"The lower the viscosity, the more wear will inevitably occur. This is why it is best to use the proper oil viscosity recommended by the auto manufacturer as it will protect hot and at cold start ups. Obviously a 10W-10 motor oil won't have the film strength to prevent engine wear at full operating temperature like a 5W-20, 10W-30 or 5W-30 motor oil for example."
But there is little difference in 0W-20 and 5W-20.
Actually the viscosity rating is meaningless for true synthetics like Mobil since they do not require viscosity and rely on synthetic molecules to lubricate.
Mobil use to be (and probably still is) the only true synthetic type IV PAO oil so it is the best.
I agree, the best advice is to stick to what is reccommended by Ford synthetic or not.
Location: Grand Forks, ND for college; Langdon, ND is home
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yea you can run it if you want. there are a lot of people starting to run that up here in the winter cause it helps startups on the cold mornings. but if you live in an area that really doesn't get that cold i'd just run 5-20.
2001½ F150 5.4 XLT Crew Cab- 3.55 gears and towing package, true dual glasspacks with x-pipe, AEM intake, SCT X3 with VMP custom tunes, E-fans conversion, full stereo system, HID 55w heads & 35w fogs, 35% tint front & 20% rear, Lightning head lights & tail lights, all interior & exterior bulbs LED
5W20 is used to decrease oil pumping losses in the engine to help maximize efficiency to effect minimum fuel mileage requirements mandated by fed gov.
The 0WX grades are thin, thin, thin at low temps and will pump up and through a cold-start system very rapidly, a good thing.
I won't try to bypass Ford engineers; they know what they're doing, but everything is a compromise. For my comfort I'd start using 0W30 or 5W30 full synthetic. Every bit of information I've seen dealing with engine longevity indicates use of the slightly heavier grade of oil for best service life.
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2001 Ford F150 Super Crew XLT 5.4 Pro Comp ES9000 Shocks, Cherry Bomb Extreme Dual Exhaust, Hella Foglights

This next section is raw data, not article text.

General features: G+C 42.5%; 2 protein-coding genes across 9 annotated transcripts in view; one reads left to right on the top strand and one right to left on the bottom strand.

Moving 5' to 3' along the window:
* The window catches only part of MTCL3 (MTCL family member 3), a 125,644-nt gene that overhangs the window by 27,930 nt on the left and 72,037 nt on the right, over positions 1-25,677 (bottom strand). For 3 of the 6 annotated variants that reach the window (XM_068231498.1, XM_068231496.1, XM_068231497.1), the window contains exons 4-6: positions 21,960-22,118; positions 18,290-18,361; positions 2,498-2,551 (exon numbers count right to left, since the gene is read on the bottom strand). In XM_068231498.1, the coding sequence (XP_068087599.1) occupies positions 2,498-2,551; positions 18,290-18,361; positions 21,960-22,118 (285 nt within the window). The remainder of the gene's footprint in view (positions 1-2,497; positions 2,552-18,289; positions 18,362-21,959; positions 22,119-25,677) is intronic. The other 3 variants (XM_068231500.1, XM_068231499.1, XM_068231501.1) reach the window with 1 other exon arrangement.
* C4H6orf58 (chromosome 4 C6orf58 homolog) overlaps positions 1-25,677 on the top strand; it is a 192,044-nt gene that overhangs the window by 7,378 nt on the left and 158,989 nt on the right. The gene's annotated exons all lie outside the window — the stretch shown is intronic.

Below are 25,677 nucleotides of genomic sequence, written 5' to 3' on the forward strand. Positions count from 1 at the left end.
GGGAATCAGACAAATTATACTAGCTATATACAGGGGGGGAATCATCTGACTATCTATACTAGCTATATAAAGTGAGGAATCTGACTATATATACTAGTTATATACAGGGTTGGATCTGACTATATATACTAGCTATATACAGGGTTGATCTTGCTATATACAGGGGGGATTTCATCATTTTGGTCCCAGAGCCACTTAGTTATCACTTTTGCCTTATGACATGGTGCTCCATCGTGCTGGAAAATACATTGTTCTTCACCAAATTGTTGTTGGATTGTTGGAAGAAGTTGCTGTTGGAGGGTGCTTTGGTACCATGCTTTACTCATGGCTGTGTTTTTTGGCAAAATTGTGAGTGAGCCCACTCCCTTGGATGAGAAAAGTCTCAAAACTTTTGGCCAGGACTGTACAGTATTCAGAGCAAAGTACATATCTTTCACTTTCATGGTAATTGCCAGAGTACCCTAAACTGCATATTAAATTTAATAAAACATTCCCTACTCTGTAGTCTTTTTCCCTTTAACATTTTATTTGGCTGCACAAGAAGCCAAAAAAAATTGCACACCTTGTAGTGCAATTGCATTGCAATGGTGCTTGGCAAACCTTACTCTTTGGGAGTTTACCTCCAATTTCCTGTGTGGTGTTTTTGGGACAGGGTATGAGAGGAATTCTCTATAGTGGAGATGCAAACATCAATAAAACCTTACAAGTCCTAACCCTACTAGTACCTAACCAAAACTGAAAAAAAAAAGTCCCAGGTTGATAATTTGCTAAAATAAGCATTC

""The lower the viscosity, the more wear will inevitably occur. This is why it is best to use the proper oil viscosity recommended by the auto manufacturer as it will protect hot and at cold start ups. Obviously a 10W-10 motor oil won't have the film strength to prevent engine wear at full operating temperature like a 5W-20, 10W-30 or 5W-30 motor oil for example.""
This is true for petroleum based oils. True group IV oils have changed this though.
Example, I own a VW tdi. Many people on the TDI forums have shown measurable more wear on their cam lobes using a heavier 5w30 oil in their car vs. a 0w30 oil (of a higher spec, vw 505.01 vs. vw 506.01). The shear temp/pressure is more important than the weight in synthetic oil, and even that isn't everything. The TDI engines have 50+ psi on their cam lobes in the PD type engines. I would expect similar to lesser pressures on ours (we aren't running 18.5/1 compression with 17 psi boost).
Rangerboy - It really depends on where you live. If you live down South I would stick with Ford's suggestion in my case it would be 5W20 synthetic blend or synthetic for light use or 5W30 for heavy duty use, if you live in North Dakota 0W20 would make sense during the winter. It never gets to 0 where I live so there would be no point in 0W20 for me.
Next oil change I am going to buy the oil and filter from my Ford dealership since the parts guy and my mechanic friend work a lot with truck fleets and know what is best. They also get TSB's from Ford on oil issues. I will pay a few dollars more for the advice and to save my engine which is perfect so far.